Swiss german, spoken

Karen_Broome at Karen_Broome at
Mon Jun 13 20:48:07 CEST 2005

Sorry if I'm a bit busy today and overwhelmed by the response to my 
language request. I now agree with Michael that Swiss German should not be 
restricted to a  spoken form alone. That distinction was made based on my 
use of the language, but likely doesn't apply on a wider basis as this 
language is sometimes, if rarely, used in written form. If I need to 
resubmit my language request to reflect this change, I'd be happy to do 

However, in Debbie's defense, here's why I need the distinctions between 
spoken and written languages at Sony Pictures. I realize these are 
implementation details, but they may help explain my business need. I am 
classifying film product to a list of predefined language categories. I 
want these categories to be mutually exclusive.  If I'm dubbing a film 
into Chinese, I want to see the values:

Chinese (Cantonese)
Chinese (Mandarin)

If I'm subtitling that film, I want my user to see:

Chinese (Cantonese)
Chinese (Mandarin Simplified)
Chinese (Mandarin Traditional)

I do not consider traditional Mandarin to be a "spoken language," 
therefore it cannot be used with dubbed product.  If I put three flavors 
of Mandarin on my language list, then a user could potentially classify a 
dubbed film as traditional or simplified Mandarin, which is bad data. 
These classifications must ultimately be passed in standards-compliant XML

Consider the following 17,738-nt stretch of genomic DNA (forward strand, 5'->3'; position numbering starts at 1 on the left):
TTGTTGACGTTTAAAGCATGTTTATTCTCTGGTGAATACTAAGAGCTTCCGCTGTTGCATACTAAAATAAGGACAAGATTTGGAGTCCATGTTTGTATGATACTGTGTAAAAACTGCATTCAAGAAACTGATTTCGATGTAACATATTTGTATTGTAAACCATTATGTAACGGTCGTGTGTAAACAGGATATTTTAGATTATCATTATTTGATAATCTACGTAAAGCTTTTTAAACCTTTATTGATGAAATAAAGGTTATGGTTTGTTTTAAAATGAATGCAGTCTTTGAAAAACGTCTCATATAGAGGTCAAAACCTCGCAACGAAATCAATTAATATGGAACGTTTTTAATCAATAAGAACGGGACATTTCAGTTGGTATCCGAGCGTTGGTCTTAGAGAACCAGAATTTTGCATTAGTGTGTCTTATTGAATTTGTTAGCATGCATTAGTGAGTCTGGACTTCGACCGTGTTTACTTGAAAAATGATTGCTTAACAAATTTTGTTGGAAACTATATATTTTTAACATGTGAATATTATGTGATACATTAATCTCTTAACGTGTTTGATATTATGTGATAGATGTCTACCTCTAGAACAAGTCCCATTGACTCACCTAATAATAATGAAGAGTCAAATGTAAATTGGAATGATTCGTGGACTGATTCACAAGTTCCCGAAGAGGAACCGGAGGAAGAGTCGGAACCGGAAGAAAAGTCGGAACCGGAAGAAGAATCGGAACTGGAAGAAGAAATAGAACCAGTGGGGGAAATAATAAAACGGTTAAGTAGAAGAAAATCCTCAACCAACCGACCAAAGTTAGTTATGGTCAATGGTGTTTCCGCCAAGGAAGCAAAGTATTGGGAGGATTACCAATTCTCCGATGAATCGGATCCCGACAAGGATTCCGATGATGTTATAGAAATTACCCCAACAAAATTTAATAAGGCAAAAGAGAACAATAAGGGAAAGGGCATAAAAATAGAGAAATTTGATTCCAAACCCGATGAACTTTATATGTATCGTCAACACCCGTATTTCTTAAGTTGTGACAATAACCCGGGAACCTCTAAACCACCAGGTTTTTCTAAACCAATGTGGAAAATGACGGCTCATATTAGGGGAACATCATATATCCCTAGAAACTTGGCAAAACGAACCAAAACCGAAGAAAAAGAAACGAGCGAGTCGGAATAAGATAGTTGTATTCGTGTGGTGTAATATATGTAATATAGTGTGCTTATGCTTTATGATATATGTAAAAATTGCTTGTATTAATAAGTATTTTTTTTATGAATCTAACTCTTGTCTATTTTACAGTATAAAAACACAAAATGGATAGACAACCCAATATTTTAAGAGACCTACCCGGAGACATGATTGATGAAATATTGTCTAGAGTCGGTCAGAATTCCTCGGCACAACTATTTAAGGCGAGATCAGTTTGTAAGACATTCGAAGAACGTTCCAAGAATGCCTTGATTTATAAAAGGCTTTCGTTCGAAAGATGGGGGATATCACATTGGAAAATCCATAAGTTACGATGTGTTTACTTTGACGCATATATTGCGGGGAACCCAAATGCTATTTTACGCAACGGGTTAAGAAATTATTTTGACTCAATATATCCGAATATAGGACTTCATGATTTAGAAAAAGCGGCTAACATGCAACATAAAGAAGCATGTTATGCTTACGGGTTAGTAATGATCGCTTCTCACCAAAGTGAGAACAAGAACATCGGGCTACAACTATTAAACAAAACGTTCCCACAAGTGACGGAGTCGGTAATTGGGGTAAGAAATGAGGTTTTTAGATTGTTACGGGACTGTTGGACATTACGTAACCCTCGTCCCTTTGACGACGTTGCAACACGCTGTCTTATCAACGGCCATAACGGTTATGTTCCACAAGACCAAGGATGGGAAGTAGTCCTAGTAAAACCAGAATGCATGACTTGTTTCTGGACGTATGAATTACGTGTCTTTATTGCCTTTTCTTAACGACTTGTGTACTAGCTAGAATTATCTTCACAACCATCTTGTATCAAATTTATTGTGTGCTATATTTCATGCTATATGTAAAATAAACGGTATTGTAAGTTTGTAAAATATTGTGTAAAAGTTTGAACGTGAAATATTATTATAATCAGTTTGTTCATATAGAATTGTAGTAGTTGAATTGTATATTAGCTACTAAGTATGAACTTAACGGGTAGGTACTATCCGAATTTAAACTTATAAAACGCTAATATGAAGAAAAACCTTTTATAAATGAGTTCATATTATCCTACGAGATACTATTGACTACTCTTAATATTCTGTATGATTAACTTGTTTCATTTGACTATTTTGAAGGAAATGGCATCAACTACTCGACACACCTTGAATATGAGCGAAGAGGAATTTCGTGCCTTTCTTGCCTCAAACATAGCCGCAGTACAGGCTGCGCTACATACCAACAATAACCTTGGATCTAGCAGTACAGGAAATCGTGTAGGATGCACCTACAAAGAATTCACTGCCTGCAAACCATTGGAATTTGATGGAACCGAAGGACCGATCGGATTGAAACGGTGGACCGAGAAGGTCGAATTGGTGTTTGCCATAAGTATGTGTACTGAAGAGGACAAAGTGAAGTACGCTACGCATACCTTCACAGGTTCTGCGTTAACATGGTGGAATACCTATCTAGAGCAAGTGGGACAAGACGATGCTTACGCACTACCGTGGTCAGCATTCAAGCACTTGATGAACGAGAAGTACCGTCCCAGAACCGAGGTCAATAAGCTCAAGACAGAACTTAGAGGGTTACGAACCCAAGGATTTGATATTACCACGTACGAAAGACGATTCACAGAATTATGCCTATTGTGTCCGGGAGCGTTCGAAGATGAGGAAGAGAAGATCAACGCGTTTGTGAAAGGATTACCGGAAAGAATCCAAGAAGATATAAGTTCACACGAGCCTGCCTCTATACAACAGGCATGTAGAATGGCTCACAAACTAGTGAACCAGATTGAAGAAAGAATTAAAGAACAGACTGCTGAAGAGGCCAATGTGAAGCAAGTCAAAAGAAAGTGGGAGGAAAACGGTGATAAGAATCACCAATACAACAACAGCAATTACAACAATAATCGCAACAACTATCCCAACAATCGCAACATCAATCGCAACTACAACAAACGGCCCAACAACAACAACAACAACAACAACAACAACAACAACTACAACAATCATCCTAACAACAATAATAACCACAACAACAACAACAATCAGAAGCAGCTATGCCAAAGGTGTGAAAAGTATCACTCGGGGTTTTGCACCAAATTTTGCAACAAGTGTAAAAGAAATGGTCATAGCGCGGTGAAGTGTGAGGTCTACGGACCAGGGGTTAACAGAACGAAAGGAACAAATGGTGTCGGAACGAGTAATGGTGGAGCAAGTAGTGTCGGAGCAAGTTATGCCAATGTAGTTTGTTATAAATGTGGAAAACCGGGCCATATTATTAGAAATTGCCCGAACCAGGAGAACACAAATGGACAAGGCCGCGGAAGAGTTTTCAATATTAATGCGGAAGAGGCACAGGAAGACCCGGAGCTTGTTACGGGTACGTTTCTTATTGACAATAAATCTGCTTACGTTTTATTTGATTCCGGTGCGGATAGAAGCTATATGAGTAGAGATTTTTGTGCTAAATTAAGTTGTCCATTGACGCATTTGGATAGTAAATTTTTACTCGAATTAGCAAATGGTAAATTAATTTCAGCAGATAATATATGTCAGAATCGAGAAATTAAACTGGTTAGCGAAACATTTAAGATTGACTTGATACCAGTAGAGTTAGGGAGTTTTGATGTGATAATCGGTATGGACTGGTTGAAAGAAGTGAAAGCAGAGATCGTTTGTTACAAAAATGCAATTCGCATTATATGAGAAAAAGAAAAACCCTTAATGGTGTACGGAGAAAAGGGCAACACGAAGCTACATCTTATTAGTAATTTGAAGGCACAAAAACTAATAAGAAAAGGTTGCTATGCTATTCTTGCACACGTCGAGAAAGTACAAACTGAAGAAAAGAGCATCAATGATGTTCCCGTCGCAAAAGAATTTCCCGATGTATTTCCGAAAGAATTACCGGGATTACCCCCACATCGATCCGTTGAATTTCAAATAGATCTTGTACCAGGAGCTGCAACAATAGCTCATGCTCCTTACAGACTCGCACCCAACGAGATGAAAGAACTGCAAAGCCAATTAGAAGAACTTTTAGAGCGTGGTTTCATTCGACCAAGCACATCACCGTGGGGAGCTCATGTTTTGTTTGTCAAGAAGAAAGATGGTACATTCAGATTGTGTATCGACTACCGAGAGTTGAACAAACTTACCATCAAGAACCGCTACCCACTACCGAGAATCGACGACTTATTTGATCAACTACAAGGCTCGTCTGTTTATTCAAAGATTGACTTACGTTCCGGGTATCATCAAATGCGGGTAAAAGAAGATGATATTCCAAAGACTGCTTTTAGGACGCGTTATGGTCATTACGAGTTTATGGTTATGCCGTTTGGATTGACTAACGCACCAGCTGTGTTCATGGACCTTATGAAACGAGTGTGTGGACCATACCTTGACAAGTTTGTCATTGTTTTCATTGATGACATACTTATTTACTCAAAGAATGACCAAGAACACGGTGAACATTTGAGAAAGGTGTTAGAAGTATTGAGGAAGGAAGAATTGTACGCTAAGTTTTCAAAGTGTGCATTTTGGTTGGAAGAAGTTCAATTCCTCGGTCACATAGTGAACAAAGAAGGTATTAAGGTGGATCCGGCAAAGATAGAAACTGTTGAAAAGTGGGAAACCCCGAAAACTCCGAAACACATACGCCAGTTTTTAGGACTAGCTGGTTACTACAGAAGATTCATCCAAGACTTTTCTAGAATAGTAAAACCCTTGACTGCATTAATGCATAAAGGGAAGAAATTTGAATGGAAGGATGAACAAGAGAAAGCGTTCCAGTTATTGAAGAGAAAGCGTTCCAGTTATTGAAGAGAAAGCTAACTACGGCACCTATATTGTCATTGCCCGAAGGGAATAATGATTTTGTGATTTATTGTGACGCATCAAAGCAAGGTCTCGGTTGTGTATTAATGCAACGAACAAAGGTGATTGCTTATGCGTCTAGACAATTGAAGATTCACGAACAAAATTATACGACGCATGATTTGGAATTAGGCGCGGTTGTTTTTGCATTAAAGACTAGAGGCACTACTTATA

(various standards, depending on use). 

So for data storage here, I will recommend use of a single language table 
associated with proper ISO codes, filtered in a UI via a spoken/written 
Boolean I associate with each language. I have analyzed our use of 
language here and RFC 3066 met my needs except in the case of Swiss German 
and Latin American Spanish, so I applied for those codes. We do not 
subtitle into Swiss German, so I had this noted as a spoken variant in my 
spreadsheet, but my application for the code shouldn't have made this 

Hope this helps explain my request,

Karen Broome

"Debbie Garside" <debbie at>
Sent by: ietf-languages-bounces at
06/11/2005 04:19 PM

        To:     "'Michael Everson'" <everson at>, "'IETF Languages Discussion'" 
<ietf-languages at>
        Subject:        RE: Swiss german, spoken

But for archival and retrieval processes we MAY wish to make a 
Remember, there are an awful lot of end users out there using 3066.

Thought of day... Think literally... think laterally... and ye shall have 
fuller picture :-)

> -----Original Message-----
> From: ietf-languages-bounces at [mailto:ietf-languages-
> bounces at] On Behalf Of Michael Everson
> Sent: 12 June 2005 00:08
> To: 'IETF Languages Discussion'
> Subject: Re: Swiss german, spoken
> At 16:01 -0700 2005-06-11, Randy Presuhn wrote:
> >Hi -
> >
> >>  From: "Debbie Garside" <debbie at>
> >>  To: "'Michael Everson'" <everson at>; "'IETF Languages
> >>Discussion'" <ietf-languages at>
> >>  Sent: Saturday, June 11, 2005 3:47 PM
> >>  Subject: RE: Swiss german, spoken
> >>
> >>IMHO Requests for specifically "Written" tags and "Spoken" tags will
> >>  increase in the future and it may be a wise thing to discuss this
> sooner
> >>  rather than later. This is currently catered for within the proposed
> 639-6;
> >>  if accepted 3066bis (or ter) will (I presume) follow suit.
> >...
> >
> >If you would like to ensure that the language tag registry has 
> >to specifically support this distinction, please take your concern
> >to the ltru at
> >mailing list, preferably with the specific text you'd like to add or
> change.
> >The WG is very close to being ready for WG last call on the registry
> draft,
> >so delay would not be good.
> Oh, I'd really like to say "bollocks" to this notion of "spoken" vs
> "written". A language is a language. EVERY language can be written.
> Representation of dialect forms of written language is not a question
> of written/unwritten.
> --
> Michael Everson * * Everson Typography *  *
> _______________________________________________
> Ietf-languages mailing list
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